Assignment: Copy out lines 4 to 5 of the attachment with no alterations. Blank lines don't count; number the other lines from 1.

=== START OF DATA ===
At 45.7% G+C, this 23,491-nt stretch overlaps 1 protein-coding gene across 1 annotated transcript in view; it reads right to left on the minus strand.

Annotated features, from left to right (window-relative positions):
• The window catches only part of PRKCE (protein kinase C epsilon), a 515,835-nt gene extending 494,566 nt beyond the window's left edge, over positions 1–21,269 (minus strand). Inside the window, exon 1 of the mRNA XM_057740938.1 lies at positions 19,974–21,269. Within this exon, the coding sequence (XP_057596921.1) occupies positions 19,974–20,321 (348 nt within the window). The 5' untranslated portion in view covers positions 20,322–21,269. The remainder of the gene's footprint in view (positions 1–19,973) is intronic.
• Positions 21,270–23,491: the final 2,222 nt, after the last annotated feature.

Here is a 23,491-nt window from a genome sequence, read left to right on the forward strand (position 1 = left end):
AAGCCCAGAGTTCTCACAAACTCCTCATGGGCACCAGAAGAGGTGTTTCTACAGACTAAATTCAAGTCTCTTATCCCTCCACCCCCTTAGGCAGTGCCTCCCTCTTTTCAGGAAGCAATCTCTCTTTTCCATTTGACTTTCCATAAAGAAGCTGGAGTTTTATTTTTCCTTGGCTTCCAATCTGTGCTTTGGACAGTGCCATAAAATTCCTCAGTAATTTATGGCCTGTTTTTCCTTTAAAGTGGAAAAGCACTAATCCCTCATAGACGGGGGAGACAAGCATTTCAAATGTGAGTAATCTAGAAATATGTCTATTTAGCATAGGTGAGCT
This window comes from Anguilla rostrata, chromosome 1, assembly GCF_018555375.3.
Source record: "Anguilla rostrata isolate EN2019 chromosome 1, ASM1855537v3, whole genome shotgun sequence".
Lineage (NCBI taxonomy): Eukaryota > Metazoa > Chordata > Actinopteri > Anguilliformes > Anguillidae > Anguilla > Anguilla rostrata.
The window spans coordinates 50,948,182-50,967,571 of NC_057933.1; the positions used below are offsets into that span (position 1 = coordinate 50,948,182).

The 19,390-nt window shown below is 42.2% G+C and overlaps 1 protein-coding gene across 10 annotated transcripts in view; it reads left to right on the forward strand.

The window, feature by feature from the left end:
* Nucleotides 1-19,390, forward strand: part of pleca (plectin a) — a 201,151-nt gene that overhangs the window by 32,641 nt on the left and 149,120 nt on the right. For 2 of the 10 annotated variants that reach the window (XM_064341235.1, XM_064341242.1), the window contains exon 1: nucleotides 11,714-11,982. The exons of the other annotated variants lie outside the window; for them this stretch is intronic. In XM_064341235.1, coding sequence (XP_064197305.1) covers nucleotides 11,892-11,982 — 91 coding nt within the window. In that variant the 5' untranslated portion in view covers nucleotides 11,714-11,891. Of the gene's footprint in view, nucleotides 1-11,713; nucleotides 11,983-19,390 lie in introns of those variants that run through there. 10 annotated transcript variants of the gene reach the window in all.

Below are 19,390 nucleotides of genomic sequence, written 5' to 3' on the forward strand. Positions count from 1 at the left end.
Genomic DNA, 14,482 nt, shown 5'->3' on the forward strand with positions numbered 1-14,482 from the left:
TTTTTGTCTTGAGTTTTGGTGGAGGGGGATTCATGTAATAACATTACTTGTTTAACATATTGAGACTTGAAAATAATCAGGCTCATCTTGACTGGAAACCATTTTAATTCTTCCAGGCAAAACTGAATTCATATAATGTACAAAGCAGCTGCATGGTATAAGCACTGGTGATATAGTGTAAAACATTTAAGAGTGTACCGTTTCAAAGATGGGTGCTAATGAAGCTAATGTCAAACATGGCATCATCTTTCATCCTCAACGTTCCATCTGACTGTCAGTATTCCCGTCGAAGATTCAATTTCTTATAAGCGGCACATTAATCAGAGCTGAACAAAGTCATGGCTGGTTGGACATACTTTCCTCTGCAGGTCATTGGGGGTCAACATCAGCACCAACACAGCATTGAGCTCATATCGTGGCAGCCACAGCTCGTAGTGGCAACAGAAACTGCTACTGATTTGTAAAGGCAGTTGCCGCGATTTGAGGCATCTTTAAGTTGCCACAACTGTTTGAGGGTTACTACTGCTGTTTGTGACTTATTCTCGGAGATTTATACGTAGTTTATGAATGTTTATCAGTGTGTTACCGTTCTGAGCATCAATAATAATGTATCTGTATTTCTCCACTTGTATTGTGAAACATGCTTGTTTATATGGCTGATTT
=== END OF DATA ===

• Positions 21,270–23,491: the final 2,222 nt, after the last annotated feature.

Here is a 23,491-nt window from a genome sequence, read left to right on the forward strand (position 1 = left end):